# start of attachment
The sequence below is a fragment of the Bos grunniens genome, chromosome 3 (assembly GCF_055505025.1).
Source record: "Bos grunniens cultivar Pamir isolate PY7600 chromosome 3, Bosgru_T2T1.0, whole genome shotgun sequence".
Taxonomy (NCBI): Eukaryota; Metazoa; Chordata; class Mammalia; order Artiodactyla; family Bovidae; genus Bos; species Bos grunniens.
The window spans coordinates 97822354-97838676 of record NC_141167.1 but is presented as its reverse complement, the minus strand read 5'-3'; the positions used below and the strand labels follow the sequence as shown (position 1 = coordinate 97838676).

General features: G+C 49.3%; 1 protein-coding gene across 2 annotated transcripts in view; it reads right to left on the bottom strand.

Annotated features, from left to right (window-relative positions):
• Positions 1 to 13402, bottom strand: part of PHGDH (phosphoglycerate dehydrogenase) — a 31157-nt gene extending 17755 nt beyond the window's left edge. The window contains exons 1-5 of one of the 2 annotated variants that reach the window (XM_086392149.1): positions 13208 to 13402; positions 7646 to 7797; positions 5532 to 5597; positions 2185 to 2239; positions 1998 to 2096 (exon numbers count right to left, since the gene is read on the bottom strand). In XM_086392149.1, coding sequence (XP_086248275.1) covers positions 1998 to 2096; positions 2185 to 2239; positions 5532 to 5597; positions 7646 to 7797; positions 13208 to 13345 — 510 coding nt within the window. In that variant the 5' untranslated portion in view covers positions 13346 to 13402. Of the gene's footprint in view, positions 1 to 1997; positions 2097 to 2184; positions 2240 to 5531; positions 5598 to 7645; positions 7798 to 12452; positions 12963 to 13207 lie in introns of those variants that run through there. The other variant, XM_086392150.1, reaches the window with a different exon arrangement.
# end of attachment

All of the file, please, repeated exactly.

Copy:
The sequence below is a fragment of the Bos grunniens genome, chromosome 3 (assembly GCF_055505025.1).
Source record: "Bos grunniens cultivar Pamir isolate PY7600 chromosome 3, Bosgru_T2T1.0, whole genome shotgun sequence".
Taxonomy (NCBI): Eukaryota; Metazoa; Chordata; class Mammalia; order Artiodactyla; family Bovidae; genus Bos; species Bos grunniens.
The window spans coordinates 97822354-97838676 of record NC_141167.1 but is presented as its reverse complement, the minus strand read 5'-3'; the positions used below and the strand labels follow the sequence as shown (position 1 = coordinate 97838676).

General features: G+C 49.3%; 1 protein-coding gene across 2 annotated transcripts in view; it reads right to left on the bottom strand.

Annotated features, from left to right (window-relative positions):
• Positions 1 to 13402, bottom strand: part of PHGDH (phosphoglycerate dehydrogenase) — a 31157-nt gene extending 17755 nt beyond the window's left edge. The window contains exons 1-5 of one of the 2 annotated variants that reach the window (XM_086392149.1): positions 13208 to 13402; positions 7646 to 7797; positions 5532 to 5597; positions 2185 to 2239; positions 1998 to 2096 (exon numbers count right to left, since the gene is read on the bottom strand). In XM_086392149.1, coding sequence (XP_086248275.1) covers positions 1998 to 2096; positions 2185 to 2239; positions 5532 to 5597; positions 7646 to 7797; positions 13208 to 13345 — 510 coding nt within the window. In that variant the 5' untranslated portion in view covers positions 13346 to 13402. Of the gene's footprint in view, positions 1 to 1997; positions 2097 to 2184; positions 2240 to 5531; positions 5598 to 7645; positions 7798 to 12452; positions 12963 to 13207 lie in introns of those variants that run through there. The other variant, XM_086392150.1, reaches the window with a different exon arrangement.